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Thread: Need help with Sword signature (Most of tang covered with characters)

  1. #1

    Need help with Sword signature (Most of tang covered with characters)

    Well I'm extremely new to this and just decided to remove the handle on an old sword handed down to me. Long story short....I spent hours researching kanji yesterday and only found a couple of characters that looked recongnizable. At that rate I'll never figure it out so I figured I would try to find a little help online. Here are the best pics I could manage:



  2. #2
    Join Date
    Dec 2009
    Location
    Scottsdale, Arizona USA
    Posts
    97
    Richard, welcome to the forum. I have checked back on this one to see if anyone has offered any help, but see that has not yet occurred. Not sure why. Sometimes folks can be shy of first time posters when the first post is about help with a sword. Frequently, it is someone who joined in order to get info in order to make a quick sale. Maybe that's it, maybe not. Can't say. I can not translate this myself. Sorry. We like stories! Your story might help? Anyway, I want to hear it. Would like to hear the backstory here and maybe someone who can help will get interested. If you are sincere, you can also try the NihontoMessageBoard. Is that red lacquer in the inscription, or is it my screen misleading me and the color is simply the rust? Photos of the rest of the sword might generate interest, too, and can be helpful to the big picture. Good luck and hope to see more. Cheers, Ken

  3. #3
    Join Date
    Mar 2005
    Location
    Tampere, Finland
    Posts
    707
    Well that is/was really hard translation. I didn't want to post as I only got maybe couple of kanji translated. However Koichi Moriyama offered his knowledge at NMB, here's the link for those that are intrested in the translation: http://www.militaria.co.za/nmb/viewt...p?f=15&t=12864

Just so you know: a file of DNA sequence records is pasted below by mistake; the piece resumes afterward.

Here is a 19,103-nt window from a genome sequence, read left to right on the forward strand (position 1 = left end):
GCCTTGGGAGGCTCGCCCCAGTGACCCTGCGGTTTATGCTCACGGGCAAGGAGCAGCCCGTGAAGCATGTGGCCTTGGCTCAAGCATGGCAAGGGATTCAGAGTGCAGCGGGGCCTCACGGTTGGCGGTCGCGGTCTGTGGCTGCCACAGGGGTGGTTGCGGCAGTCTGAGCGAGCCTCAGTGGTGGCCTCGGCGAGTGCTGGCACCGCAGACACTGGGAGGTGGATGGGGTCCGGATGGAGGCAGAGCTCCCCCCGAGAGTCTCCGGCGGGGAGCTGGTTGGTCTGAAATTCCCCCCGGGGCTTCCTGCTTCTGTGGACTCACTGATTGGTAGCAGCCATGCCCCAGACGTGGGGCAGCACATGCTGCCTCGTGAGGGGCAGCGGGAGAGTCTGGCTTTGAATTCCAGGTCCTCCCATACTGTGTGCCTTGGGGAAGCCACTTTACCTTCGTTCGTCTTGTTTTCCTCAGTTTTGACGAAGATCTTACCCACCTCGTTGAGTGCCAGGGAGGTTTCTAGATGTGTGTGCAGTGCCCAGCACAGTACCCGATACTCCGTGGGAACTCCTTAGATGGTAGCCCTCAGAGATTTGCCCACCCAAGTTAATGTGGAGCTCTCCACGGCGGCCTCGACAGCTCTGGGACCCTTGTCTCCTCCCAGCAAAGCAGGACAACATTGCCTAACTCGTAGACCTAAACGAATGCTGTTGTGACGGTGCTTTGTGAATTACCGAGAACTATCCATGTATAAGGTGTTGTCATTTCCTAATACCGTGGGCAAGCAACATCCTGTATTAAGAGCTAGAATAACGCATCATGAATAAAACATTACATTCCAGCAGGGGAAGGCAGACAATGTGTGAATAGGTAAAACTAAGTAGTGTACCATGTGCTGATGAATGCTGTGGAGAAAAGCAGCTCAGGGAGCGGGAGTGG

Jussi Ekholm

  4. #4
    Join Date
    Feb 2002
    Location
    Blue Ridge, Texas
    Posts
    1,671
    Thank you for that link Jussi!
    Paul Smith
    "Keep the sharp side and the
    pointy end between you and
    your opponent"

  5. #5
    Hello Ken,
    I didn't want to tell another "My Grandfather" story initially because I saw so many while reading through the forums before I registered.
    I can see now would be a good time to share the story:

    This is one of two swords my Grandfather brought back from the Second World War.
    He died a few years ago and left my nephew a beautiful Japanese Katana and I ended up with this old rusty one.
    I have no idea why he would have picked this one to bring back considering the condition.....maybe someone told him a story about it.....or that it was very old; I just don't know and he's no longer here to ask.